"Saint John the Baptist Sees Jesus From Afar"
James Tissot, 1886-1894
TO CHEW ON: "'And from the days of John the Baptist until now the kingdom of heaven suffers violence, and the violent take it by force.'" Matthew 11:12 (link is to five translations)
Jesus has just finished describing the opposition His disciples will encounter (Matthew 10:17-20). Then in the very next chapter we see in John the Baptist, a living example of what He is talking about.
King Herod has imprisoned John for criticizing his morals. From his prison cell, John sends two of his disciples to see Jesus and bring back a little reassurance. "Are you the One?" they ask. "Or do we look for another?"
Jesus, in His typical way gives them an answer that both probes their expectations and enlists their commitment (Matthew 11:4-6). Then He praises John the Baptist and makes this curious statement: "And from the days of John the Baptist until now the kingdom of heaven suffers violence, and the violent take it by force." What does that mean?
An article that discusses the themes of the Synoptic Gospels (Matthew, Mark & Luke) says this:
"A dominant theme of Jesus' teaching is the kingdom of God. Jesus presents numerous word-pictures of what this supernatural realm "is like." But the kingdom is not merely to be understood with the mind. Rather, it is spiritual and is to be comprehended and entered into by spiritual means and in practical living....Enter the kingdom of God by "violent" determination. Be aggressive about serving Christ" - New Spirit-Filled Life Bible, p. 1439.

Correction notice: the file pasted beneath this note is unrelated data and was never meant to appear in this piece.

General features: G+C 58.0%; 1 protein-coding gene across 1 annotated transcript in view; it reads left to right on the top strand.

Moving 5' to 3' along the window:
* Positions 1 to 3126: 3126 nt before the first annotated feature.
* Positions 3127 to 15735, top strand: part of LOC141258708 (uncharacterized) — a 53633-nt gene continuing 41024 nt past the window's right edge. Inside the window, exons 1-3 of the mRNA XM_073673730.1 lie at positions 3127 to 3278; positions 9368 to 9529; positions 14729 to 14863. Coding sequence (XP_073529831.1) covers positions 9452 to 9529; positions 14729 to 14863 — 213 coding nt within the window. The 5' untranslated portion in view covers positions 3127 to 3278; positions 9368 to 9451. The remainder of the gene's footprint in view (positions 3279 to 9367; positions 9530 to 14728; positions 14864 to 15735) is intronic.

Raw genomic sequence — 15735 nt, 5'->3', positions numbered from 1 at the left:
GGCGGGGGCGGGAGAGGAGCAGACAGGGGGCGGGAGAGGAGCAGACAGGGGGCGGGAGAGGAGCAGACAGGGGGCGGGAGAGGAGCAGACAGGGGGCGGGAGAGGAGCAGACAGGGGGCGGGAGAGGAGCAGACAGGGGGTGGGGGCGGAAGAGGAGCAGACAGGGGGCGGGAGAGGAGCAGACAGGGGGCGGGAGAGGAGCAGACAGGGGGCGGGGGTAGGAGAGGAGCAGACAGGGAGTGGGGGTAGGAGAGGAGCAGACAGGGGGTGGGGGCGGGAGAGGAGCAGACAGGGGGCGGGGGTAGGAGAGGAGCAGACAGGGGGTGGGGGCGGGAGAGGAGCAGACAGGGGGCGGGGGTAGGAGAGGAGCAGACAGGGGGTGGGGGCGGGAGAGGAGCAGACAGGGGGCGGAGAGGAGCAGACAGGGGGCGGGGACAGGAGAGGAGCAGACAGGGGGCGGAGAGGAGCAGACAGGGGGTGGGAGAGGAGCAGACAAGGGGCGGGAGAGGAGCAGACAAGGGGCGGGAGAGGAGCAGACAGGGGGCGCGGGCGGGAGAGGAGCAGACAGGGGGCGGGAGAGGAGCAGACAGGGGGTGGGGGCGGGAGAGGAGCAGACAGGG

Jack Hayford explains it another way:
"Jesus asserts the "violence" of the kingdom....Jesus' references to the nonreligious style of John and the confrontative, miraculous ministry of Elijah teach that the kingdom of God makes its penetration by a kind of violent entry opposing the human status quo ...The upheaval caused by the kingdom of God is not caused by political provocation or armed advance. It is the result of God's order shaking relationships, households, cities, and nations by the entry of the Holy Spirit's power working in people. (See also Luke 16:6)" - New Spirit-Filled Life Bible, p. 1310. (All emphases added.)Whether Jesus was talking about:
- our violent determination as we enter the kingdom,
- or the violence with which it enters our lives (playing havoc with our old life),
- or the violence with which it penetrates society (as we its citizens are empowered by the Holy Spirit to be salt and light),
- or the violent reaction society has to it, Jesus' statement embodies an energy and determination we don't often equate with religious belief—at least not in our day and not about the Christian faith. It sounds almost fanatical.
I ask myself, am I such a determined, committed, "violent" one? Are you?
PRAYER: Dear God, I hate being labeled a fanatic and yet the martyr faith in Jesus of believers across the centuries and even in my own time illustrates the price I should be willing to pay. Help me to come to terms with the true cost of following You. Amen.
MORE: Third Sunday of Advent
Today is the third Sunday of Advent. The liturgy for the day begins with this collect:
**************"Stir up your power, O Lord, and with great might come among us; and, because we are sorely hindered by our sins, let your bountiful grace and mercy speedily help and deliver us; through Jesus Christ our Lord, to whom, with you and the Holy Spirit, be honor and glory, now and for ever. Amen."
Unless otherwise noted all Scripture quotations are taken from the New King James Version®. Copyright © 1982 by Thomas Nelson, Inc. Used by permission. All rights reserved.